12 Steps to Cam Replacement and Break-in

Camshaft Assembly Lube & Break in Lube

break in lube, assembly lube, break-in oil

Part of my 1963 Ford Falcon engine build is researching how to build and break-in the engine… the right way.

To get great advice, I asked the experts at Edelbrock. They’ve been building engines and hot rod parts forever… not to mention they’ve been very cool helping me with my engine build and with MyRideisMe.com. Hope these tips are helpful!

Tech with Edelbrock: Camshaft Break-in for Hydraulic Flat Tappet Camshafts

Upgrading your hydraulic, flat tappet cam is a very popular performance upgrade. In many cases, cam changes happen independently of a complete engine rebuild. With or without engine rebuild, when changing cams, proper steps must be taken to ensure a hassle-free installation, break-in period, and of course, good cam and lifter life.

The following are the basic steps for camshaft break-in. Read and follow the included instructions with every Edelbrock cam and lifter kit. We’re skipping the assembly and disassembly steps because there’s too many variations to cover it all.

1) Always use new lifters with a new camshaft. Do not use existing lifters with a new camshaft. Cam lobe wear is almost non-existent unless mismatched parts are used or installation of the cam and lifters is done improperly. Don’t take a shortcut by re-using lifters. They’re fairly cheap and a must for a new cam.

break in lube, assembly lube, break-in oil

You can use the same assembly lube on all bearing surfaces, like the main caps shown here.

2) Cover the cam lobes and bearing surfaces, and the lifter faces completely with a high quality engine assembly/cam lube. The days of using Vaseline are long gone.

3) Carefully install the camshaft, take caution as lobe edges are sharp.  You don’t want to nick or scratch the cam bearings.

4) After applying assembly lube to the lifter faces, install lifters into lifter bores. Make sure lifters turn and rotate easily inside the bore. What does “easily” mean? Good question… You can check your own engine’s specs, but a rule of thumb is not more than 0.0015 clearance for a performance motor.

5) Install new cam sprockets and timing chain. Make sure timing marks are lined up correctly. Follow factory specs and instructions. Most cam damage is caused by the timing gear coming loose due to improper torque on bolt. Bolts holding gear to camshaft should be torqued carefully and a locking compound applied to threads of bolts.

6) Lube timing chain and gears with engine break-in oil.

7) Make all necessary valve adjustments. (The details of this would be the topic of another how to…)

8) Install distributor and adjust engine timing (TDC). Follow factory specs.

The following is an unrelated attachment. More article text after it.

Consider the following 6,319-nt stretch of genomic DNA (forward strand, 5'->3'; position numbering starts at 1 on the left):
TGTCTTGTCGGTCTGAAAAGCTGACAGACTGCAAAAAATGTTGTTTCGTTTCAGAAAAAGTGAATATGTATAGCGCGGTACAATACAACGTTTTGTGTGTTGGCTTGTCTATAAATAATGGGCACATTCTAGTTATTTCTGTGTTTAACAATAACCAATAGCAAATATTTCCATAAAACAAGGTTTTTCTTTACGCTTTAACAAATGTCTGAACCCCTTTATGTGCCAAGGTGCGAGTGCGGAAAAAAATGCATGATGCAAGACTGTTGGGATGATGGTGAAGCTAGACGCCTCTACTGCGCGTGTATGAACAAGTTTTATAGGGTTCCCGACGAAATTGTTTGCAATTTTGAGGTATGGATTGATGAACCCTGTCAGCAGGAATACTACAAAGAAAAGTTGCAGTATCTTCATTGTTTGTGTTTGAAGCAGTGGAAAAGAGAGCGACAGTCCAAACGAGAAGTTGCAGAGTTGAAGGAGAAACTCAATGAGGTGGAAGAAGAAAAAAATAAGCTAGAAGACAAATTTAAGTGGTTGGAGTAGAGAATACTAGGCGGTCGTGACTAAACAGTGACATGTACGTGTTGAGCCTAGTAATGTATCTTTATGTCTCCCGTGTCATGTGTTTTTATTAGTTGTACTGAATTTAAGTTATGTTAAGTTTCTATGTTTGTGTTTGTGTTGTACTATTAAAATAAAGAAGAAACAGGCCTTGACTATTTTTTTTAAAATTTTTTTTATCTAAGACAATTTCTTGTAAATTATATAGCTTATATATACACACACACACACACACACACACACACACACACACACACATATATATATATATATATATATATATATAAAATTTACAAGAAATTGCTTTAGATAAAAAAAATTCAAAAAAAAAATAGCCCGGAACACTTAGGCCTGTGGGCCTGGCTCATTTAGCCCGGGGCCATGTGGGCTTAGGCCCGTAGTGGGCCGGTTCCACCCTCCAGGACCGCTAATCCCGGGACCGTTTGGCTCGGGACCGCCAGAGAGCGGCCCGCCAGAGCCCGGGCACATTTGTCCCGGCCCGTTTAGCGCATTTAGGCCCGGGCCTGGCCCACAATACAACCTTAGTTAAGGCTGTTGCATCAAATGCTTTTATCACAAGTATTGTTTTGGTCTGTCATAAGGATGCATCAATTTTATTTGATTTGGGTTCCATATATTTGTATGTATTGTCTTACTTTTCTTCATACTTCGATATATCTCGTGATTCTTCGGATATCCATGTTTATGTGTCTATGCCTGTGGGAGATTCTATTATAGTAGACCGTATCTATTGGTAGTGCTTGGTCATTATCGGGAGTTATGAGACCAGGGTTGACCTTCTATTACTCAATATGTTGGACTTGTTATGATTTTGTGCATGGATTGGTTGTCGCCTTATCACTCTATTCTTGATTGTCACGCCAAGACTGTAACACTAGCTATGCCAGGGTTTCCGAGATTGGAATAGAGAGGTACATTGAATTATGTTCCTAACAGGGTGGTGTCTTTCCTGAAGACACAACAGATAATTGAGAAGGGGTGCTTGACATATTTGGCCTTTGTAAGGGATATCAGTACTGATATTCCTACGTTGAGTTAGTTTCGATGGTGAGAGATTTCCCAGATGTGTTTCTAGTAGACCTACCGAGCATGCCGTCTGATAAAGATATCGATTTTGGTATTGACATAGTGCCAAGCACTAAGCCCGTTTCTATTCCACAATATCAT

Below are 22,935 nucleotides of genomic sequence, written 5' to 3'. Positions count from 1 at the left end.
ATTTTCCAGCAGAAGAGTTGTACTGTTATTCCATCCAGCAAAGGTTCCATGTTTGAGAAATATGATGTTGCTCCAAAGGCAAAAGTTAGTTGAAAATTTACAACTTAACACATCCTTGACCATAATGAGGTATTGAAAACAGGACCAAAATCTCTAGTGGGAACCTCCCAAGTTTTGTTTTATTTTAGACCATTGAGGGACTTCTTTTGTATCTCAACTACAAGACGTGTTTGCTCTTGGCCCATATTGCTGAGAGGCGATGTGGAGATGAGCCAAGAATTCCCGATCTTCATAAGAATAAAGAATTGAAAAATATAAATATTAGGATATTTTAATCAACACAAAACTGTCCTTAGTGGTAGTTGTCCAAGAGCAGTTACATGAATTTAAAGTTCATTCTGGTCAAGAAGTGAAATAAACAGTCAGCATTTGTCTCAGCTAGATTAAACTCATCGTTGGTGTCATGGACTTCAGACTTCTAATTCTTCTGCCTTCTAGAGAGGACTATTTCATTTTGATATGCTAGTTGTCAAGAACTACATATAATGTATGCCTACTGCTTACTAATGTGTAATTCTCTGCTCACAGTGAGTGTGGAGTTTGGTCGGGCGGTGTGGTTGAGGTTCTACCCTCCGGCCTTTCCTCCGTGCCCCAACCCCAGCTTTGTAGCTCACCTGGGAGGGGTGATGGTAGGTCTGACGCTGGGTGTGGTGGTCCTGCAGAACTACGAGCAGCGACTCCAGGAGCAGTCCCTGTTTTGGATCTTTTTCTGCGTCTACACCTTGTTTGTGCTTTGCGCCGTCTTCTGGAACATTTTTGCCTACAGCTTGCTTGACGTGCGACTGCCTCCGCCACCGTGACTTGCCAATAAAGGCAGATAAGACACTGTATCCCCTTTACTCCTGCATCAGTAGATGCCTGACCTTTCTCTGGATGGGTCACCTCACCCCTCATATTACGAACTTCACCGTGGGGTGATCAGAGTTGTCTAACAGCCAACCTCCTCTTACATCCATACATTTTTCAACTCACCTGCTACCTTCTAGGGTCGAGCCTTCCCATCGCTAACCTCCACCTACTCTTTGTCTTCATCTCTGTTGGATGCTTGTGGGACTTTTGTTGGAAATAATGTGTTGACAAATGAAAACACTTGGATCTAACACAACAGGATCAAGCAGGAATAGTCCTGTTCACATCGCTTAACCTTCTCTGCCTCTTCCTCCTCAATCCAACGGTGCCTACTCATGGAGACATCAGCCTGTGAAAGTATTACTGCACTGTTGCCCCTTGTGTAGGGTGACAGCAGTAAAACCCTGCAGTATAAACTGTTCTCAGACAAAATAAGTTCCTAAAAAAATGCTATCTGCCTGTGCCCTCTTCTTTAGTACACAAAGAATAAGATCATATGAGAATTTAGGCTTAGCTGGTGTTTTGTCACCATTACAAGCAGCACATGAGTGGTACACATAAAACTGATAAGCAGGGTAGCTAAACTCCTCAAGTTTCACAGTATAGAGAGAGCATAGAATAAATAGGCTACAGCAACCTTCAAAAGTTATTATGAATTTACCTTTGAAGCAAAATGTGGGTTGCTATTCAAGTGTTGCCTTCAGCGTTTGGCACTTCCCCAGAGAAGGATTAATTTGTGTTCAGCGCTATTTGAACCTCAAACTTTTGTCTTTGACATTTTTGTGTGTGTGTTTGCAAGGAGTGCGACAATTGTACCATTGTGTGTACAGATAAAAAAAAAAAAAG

9) Use a proper grade motor oil for break-in, such as Edelbrock SAE 30 break-in oil.

10) Run engine above 2,000 rpm and vary up to 3,000 rpm for 1/2 hour for proper break-in.

Cam break-in side note…

Sometimes when starting a new motor, things don’t go perfectly to plan… timing’s not right, carb isn’t adjusted right, you name it… worst of all, you’re running the motor standing still, so there’s almost no air flow. In that case, there’s a risk for overheating. So what if you need to shut down the motor before you’re finished? Nothing! Fix it, let it cool, whatever you need. Just make sure you’ve done the full 30 minutes before you hit the streets. (Why not share your experience in a comment below?)

11) Change motor oil and filter. After the engine has been run and the cam is broken in, use an appropriate motor oil to protect the valvetrain components such as Edelbrock Performance 10w40 and Zinc additive. Engine oils have changed with the change in valvetrain tech such as roller cam/lifter combos. When using a flat tappet cam, make sure to get an oil with Zinc. Also, on the oil filter, get an everyday, ordinary (ok, cheap) filter. You’ll be throwing it away after only 30 minutes! Replace it with a high quality filter.

A little more about Zinc in your Oil:

Traditional oil blends included additives such as zinc and phosphorus added through a component known as ZDDP (zinc dialkyl-dithios-phosphate) to aid in lubricity of flat tappet lifters and camshaft lobes, especially at break-in. The EPA has done its part in identifying these ingredients as contributors to tailpipe emissions. For that reason, the standard for passenger car oils, known as ILSAC GF-4, changed and no longer contains ZDDP. Even without the lowered emissions, the oil most likely would have still changed. Roller cams and lifters have much lower friction, as compared to flat tappet, so they simply don’t need the ZDDP.

12) Double check all components and make sure everything is leak-free.

Proceed to local cruise and enjoy!

Got another question for Edelbrock? Let’s hear it! I’ll do my best to get an answer…

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